Plans need to be to the point, and uncomplicated. As an entrepreneurial coach that appreciates the need for ‘uncomplicated’, I am a big fan of Verne Harnish’s One-Page Strategic Plan. It – as with most good plans – includes:

  1. Values – that which is “always or forever true” of the business, come what may and at all times. If you can express these values as verbs, all the better as teams and other stakeholders can then “see” these values in action.
  2. Vision – where is the business heading in the next 5 years?
  3. What will we all be able to see with regards to deliverables 5 years from now around the 5 P’s:
    – Performance (financial numbers)?
    – Prospecting (the sales and marketing machine that will get you the numbers)?
    – People (who’s needed on the team to deliver the numbers)?
    – Products (includes service offerings if that’s what you trade in)?
    – Processes (what systems/technologies are needed so they drive the business and people drive them)?
  4. What are the interim milestones or shorter-term goals that you need to work for to attain the these 5 P, 5 year outcomes in:
    – The next 90 days?
    – 1 year from now?
    – 2 to 3 years from now?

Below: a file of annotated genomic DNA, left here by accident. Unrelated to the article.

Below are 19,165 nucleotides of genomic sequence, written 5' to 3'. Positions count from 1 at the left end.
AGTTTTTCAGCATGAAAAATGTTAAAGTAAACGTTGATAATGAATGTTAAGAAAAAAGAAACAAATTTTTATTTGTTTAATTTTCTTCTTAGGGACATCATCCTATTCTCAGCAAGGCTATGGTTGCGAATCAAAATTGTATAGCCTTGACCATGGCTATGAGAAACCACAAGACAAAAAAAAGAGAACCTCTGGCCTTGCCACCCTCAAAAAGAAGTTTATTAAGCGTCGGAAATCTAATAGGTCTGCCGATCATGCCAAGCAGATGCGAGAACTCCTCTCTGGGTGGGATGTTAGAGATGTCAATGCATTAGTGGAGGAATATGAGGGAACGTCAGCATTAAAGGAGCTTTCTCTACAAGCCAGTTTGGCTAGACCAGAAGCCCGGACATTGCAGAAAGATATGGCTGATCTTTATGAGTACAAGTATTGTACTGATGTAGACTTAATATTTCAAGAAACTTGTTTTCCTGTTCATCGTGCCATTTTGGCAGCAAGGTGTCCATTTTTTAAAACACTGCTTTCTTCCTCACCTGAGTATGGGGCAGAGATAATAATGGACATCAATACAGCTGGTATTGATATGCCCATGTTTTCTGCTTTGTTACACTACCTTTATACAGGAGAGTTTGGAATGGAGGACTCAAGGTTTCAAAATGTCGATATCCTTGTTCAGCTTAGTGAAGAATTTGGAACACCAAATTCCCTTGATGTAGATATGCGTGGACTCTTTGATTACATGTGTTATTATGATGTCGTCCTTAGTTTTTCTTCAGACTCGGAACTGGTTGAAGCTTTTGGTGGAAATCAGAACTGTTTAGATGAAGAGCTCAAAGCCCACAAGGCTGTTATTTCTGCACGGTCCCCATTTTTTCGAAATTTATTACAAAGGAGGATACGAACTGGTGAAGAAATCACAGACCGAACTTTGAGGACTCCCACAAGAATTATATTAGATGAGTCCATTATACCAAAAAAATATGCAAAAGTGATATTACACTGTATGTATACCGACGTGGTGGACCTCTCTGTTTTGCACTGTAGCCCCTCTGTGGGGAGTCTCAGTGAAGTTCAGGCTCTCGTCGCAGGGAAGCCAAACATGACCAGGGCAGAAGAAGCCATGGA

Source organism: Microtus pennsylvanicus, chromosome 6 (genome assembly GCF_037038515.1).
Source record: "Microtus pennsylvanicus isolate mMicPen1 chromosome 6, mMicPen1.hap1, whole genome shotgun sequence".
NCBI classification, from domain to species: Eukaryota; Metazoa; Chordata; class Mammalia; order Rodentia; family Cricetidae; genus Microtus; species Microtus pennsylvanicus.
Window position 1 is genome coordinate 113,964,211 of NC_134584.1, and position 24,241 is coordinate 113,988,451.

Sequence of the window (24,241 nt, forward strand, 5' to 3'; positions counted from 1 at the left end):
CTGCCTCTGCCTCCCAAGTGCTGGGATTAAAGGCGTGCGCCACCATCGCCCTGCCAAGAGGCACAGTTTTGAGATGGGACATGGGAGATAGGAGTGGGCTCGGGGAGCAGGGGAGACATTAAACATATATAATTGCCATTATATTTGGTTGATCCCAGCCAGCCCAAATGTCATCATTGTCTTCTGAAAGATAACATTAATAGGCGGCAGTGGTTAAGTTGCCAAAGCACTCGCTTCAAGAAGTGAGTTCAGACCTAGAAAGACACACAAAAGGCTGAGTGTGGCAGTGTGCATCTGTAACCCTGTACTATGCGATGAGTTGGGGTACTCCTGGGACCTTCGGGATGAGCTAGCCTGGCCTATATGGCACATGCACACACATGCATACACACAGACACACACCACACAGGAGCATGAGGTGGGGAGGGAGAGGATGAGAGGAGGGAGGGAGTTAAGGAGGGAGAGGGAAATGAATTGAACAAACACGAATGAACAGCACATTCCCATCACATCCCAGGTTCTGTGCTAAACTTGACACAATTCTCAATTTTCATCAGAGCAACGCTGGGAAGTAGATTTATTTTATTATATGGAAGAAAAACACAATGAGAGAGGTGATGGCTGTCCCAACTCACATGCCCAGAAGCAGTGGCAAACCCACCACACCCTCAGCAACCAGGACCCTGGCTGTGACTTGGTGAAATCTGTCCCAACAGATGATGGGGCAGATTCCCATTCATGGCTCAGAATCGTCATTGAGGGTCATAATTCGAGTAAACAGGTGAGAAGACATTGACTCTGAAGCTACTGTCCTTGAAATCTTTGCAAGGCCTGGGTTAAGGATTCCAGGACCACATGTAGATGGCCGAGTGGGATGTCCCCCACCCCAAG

5. SWOT on these 5 year deliverables and on-the-way milestones:
    – Strengths relative to the competition that set you apart and need to be commended in your marketing?
    – Weaknesses that create choke points to the plan and need to be considered as brutal facts?
    – Opportunities over the next 12 months, within your control, that will allow you to exceed plan?
    – Threats over the next 12 months, within your control, that can destroy the plan?
  6. What are your critical measures – your key dashboard numbers – that will tell you whether you’re on track or not?
  7. What are your top 3-5 marketing strategies per quarter to get you sufficient leads, to get you sufficient sales closes with prospects, to get you sufficient revenue? Do you have a clear target number for each strategy and target cost per lead? Remember to explore all that can be done for free or little investment including leveraging tech and electronic forms of reaching your audience.
  8. Have content that “promotes to sell” – not just promotes (there is a real difference). Have crystal clarity around both your value proposition and who is your target before launching into the expense of how you will attract them. Have the plan to keep you on track and not wasting time and money – which is easily done with marketing.
  9. Your budgeted financials for each quarter (turnover, cost of sales, expenses, net before tax and projected profit) which will tell you categorically whether it’s working or not. Use these to make good business decisions, what to start/stop/continue.